Should both UCC teams progress to the semi-final, well then expect a fairly heated County Board meeting next month.
Clubs in Cork have long held an indifferent attitude to Cork IT and UCC’s involvement in the county senior football and hurling championship. That is until they take down a big fish, as the latter did last Sunday.
The weekend previous, the UCC footballers eliminated Clyda Rovers in a sparsely attended fourth-round clash. Aside from the odd comment that it was a Kerry team in UCC colours — 11 of the starting 15 hailed from the Kingdom — very little brouhaha surrounded the result.
Perhaps, and we mean no disrespect here to the men from Mourneabbey, that had something to do with Clyda Rovers not being viewed as genuine title contenders. Midleton absolutely were.
“Colleges and divisions should not be allowed in the Cork championship,” Cork hurler Patrick Horgan tweeted after UCC’s 1-22 to 1-20 fourth-round victory over Midleton.
What’s irking most is how the composition of UCC’s teams vary dramatically from one game to the next. When the college hurlers fell to Imokilly by 10 points at the beginning of June, no one envisaged they’d still be alive in the championship over three and a half months later. That’s because they didn’t have Jamie Barron, Conor Gleeson, Michael Breen and Tom Devine when going down to the divisional outfit.
Devine aside, the remaining three played their first Cork championship game of 2017 last weekend. It’s a quartet — containing as it does a hurler of the year nominee (Barron), a young hurler of the year nominee (Gleeson) and an All-Ireland winning midfielder from last year (Breen) — that’d make a difference in any club game.
Devine clipped 1-1 against Midleton.
He won’t be present for tomorrow’s quarter-final against Sars (3.45pm). His club, Modeligo, are in Waterford championship action against Clashmore/Kinsalebeg at Fraher Field (3pm). Andrew Casey, corner-forward last weekend, won’t be there either. His club, Ballyduff Upper, meet Dungarvan in the Waterford SHC tomorrow evening.
Conor Gleeson and Jamie Barron are available.
Mind you, the game against Sars will be their second in less than 24-hours as Fourmilewater are on Waterford SHC duty this evening. Colm Roche, midfield for the all-conquering Déise U21s in 2016, returns to the fold having been club tied for the Midleton fixture.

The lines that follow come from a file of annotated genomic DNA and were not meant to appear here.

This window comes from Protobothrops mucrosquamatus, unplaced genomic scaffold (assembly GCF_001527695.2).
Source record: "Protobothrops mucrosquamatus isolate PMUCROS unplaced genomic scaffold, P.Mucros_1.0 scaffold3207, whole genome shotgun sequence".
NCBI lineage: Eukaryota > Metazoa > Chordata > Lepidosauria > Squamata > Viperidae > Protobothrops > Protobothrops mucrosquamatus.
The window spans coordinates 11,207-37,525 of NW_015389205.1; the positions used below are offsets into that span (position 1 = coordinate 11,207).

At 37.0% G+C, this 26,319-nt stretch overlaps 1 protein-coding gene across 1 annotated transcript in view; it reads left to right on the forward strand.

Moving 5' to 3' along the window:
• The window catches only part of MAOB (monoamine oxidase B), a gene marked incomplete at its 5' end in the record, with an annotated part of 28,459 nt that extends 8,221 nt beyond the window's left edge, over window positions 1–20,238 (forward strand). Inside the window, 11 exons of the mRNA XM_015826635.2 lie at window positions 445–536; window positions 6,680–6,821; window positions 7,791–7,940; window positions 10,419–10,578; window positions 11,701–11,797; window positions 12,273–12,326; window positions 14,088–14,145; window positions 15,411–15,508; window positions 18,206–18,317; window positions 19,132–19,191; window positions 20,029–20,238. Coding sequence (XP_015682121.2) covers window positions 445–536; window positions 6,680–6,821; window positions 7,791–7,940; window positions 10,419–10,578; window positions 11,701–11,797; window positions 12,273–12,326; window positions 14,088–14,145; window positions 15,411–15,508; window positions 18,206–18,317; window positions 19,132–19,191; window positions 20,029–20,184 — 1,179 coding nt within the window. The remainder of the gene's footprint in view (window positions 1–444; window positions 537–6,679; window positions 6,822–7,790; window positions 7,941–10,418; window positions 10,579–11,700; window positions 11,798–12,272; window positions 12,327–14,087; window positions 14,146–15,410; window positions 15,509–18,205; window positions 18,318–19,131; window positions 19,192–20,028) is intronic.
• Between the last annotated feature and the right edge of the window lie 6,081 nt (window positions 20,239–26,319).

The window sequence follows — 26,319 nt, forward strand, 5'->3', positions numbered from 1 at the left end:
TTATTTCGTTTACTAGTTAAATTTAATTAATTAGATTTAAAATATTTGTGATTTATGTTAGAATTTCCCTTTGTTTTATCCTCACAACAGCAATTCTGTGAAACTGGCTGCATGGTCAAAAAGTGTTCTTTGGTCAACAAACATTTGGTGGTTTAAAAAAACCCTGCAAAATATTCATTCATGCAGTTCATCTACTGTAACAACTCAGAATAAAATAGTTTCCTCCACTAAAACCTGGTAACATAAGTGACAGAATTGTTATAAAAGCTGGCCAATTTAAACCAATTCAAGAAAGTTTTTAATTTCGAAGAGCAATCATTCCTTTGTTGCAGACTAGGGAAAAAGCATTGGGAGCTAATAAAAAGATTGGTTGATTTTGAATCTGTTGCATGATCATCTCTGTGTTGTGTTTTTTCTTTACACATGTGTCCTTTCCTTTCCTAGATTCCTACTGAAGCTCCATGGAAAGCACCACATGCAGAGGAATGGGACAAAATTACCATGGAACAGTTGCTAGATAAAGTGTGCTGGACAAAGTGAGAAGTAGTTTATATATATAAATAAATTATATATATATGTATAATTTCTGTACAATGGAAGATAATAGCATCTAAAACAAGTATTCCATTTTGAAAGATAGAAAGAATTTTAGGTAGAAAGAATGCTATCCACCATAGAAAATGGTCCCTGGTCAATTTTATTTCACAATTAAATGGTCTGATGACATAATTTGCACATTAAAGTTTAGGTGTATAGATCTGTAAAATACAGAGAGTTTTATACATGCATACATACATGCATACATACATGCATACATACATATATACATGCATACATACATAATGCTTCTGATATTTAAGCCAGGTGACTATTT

It’s a similar story with the college footballers.
Killian and Adrian Spillane weren’t around for UCC’s first two games of the summer but played leading roles to deliver a last eight berth. The Templenoe pair, along with Ronan Buckley (East Kerry) and Brian Begley (West Kerry), will tog today in Kerry before travelling east tomorrow.
Fionnain Clifford, corner-back against Clyda Rovers, lines out for South Kerry in tomorrow’s Kerry SFC quarter-final against Rathmore at 3.15pm. It isn’t inconceivable to think he could be in Páirc Uí Rinn for the 7.45pm start against Nemo Rangers.
The coming and going of players is nothing new where UCC or CIT is concerned. Crucially, though, neither is breaking any rule
Some years ago, one Cork division began kicking up that so many of their most talented footballers were opting to line out for club and college instead of club and division.
The board, in a bid to keep all sides content, put a restriction on the number of players from each division who can declare for UCC or CIT over their respective division.
At the beginning of each year, UCC and CIT must submit their championship panels, with no more than five players allowed from each Cork division. There is no limit with regard to players outside of Cork.
“UCC and CIT have done a lot for hurling and football in this county,” Cork chairman Ger Lane said this week.
“Their involvement in the county championship is not breaking any rules.”
That involvement, mind you, will come under scrutiny later this year. A review of the county championships is imminent and what format is agreed upon for 2018 will depend largely on the decisions taken at Special Congress.
f Cork fixture-makers are faced with a tighter window in which to run off their club championships, then the proposal might come to remove the colleges and divisions from senior competitions.
A compromise could be a return of the divisional/colleges section which was scrapped at the end of 2015. Then again, the very reason that was tossed in the bin was dissatisfaction from divisional board chiefs.
There’s also a suggestion that if UCC and CIT do remain, their panels must comprise exclusively of Cork players.
- For all the ire directed at UCC this past week, it should be remembered the university hasn’t won a county hurling championship since 1970.